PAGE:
Many accused Musk of overseeing the dissent of X into a cesspool of hate, particularly since October 7th.
A self-described free speech absolutist, Musk bought Twitter, now X, for $44 billion. That investment is now in danger. There is an exodus of heavyweight advertisers over the hate, which
could cost X $75 million by years end, according to internal documents seen by "The New York Times".
Musk has said claims he is antisemitic could not be further from the truth. Today, we could not reach him for comment. But Musk and Netanyahu had a chat live on X. They agreed on a lot.
MUSK: Those who intent murder must be neutralized. Then, the propaganda must stop, and they're making Gaza prosperous. And if that happens, I think it will be a good future.
BENJAMIN NETANYAHU, ISRAELI PRIME MINISTER: Well, I hope you'll be involved in it.
MUSK: I'd love to help.
WATT: Israel's president implored Musk to help fight antisemitism.
ISAAC HERZOG, ISRAELI PRESIDENT: You have a huge role to play, and I think we need to fight it together because under the platforms, which you lead, unfortunately, there's a harboring of a lot of old hate, which is Jew hate, which is antisemitism.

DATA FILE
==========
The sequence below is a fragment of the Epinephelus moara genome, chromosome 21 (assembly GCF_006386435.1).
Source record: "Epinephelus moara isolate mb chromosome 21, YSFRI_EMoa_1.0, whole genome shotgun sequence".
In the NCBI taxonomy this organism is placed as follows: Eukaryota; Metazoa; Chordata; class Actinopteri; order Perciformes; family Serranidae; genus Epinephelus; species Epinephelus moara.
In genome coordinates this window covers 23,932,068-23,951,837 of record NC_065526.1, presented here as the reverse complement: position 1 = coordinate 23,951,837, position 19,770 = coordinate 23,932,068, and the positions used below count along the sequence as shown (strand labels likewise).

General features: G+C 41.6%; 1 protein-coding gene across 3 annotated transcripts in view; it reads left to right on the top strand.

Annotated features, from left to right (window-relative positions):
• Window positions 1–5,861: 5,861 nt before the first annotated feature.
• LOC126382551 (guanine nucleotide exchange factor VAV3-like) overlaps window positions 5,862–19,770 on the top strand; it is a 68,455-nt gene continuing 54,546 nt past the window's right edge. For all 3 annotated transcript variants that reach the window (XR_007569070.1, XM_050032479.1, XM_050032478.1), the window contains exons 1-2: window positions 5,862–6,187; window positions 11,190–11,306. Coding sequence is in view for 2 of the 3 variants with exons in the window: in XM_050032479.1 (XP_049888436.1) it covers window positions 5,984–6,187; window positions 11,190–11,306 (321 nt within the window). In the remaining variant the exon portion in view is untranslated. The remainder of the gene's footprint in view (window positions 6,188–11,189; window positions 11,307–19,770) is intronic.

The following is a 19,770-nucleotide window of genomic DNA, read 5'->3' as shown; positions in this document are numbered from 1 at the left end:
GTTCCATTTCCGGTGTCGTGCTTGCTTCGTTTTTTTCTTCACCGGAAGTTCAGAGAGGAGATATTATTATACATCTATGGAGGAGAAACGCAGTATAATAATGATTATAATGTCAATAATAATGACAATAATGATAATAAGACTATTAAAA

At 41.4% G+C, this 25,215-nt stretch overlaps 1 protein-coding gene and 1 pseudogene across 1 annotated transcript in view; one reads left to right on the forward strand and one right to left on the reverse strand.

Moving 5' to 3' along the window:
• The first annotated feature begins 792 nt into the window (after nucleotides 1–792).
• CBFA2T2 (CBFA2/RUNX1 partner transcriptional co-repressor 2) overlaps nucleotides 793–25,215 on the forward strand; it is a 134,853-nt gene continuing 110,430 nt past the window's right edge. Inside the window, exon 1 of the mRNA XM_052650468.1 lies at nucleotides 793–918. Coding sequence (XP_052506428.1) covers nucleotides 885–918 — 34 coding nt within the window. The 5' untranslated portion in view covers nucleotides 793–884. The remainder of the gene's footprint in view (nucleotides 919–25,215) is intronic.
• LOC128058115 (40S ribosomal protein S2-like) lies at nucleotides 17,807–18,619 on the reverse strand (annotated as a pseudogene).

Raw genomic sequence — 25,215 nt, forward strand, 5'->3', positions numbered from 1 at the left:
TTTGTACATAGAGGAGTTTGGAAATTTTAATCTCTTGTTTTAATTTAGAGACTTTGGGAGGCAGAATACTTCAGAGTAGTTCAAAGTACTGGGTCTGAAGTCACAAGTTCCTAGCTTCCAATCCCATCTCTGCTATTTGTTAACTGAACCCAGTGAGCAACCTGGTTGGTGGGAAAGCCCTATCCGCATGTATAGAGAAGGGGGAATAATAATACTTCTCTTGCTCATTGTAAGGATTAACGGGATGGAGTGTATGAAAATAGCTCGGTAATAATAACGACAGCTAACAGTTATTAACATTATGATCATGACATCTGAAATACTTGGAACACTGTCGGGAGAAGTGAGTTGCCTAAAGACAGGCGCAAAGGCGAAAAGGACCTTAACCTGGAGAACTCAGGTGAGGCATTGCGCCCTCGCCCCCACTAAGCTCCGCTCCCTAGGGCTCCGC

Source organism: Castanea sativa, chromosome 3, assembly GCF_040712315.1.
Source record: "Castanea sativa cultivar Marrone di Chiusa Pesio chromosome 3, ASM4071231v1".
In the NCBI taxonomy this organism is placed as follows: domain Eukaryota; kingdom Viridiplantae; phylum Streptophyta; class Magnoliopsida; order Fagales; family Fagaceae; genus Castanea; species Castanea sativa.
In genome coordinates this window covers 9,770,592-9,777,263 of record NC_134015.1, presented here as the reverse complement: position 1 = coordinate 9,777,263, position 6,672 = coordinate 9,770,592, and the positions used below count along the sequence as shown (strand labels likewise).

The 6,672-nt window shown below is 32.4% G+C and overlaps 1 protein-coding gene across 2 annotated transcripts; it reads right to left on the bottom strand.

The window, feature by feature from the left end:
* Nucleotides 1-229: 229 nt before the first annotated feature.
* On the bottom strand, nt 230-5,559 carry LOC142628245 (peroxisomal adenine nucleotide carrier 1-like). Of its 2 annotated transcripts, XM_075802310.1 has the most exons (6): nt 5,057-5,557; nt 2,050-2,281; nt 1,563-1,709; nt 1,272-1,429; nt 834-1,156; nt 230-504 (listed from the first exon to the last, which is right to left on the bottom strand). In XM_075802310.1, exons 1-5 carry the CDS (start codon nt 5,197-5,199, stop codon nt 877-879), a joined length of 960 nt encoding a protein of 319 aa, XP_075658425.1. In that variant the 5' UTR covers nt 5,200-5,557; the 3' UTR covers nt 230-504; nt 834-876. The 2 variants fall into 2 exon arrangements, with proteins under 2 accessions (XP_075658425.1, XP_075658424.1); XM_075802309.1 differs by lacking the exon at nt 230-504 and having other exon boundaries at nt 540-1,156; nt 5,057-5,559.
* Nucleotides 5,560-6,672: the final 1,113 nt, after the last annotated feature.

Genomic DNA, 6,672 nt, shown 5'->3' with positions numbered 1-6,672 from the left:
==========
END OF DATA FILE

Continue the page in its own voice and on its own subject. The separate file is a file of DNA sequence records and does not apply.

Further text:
MUSK: We have to do whatever's necessary to stop the -- I mean, essentially, these people have been fed propaganda since they were children.
UNIDENTIFIED MALE: We in the Jewish faith believe in repentance and atoning for one's sins. Perhaps that's what's going on right now. But we'll have to see what happens on his platform.
WATT (on camera): Now, Elon musk also controls Starlink, which is an internet satellite service, which makes him a big player in Ukraine and the Middle East. Now, Musk pledged to let aid organizations in Gaza use Starlink. The Israelis were not happy, saying Hamas would use it for terrorist activities.
Now, today, an Israeli minister posted that they had reached an agreement with musk, that Starlink units would only be used in Israel and Gaza with the approval of the Israeli government. We have not been able to verify that as of now -- Erin.
BURNETT: All right. Nick Watt, thank you very much.
And, next, more on the breaking news out of Israel. One of the hostages released tonight finally out of the hospital, and her son is OUTFRONT.
Plus, we're learning that former President Jimmy Carter, who is 99 years old, will be at his wife's memorial service. And of course, he will not be alone.
(COMMERCIAL BREAK) [19:51:26]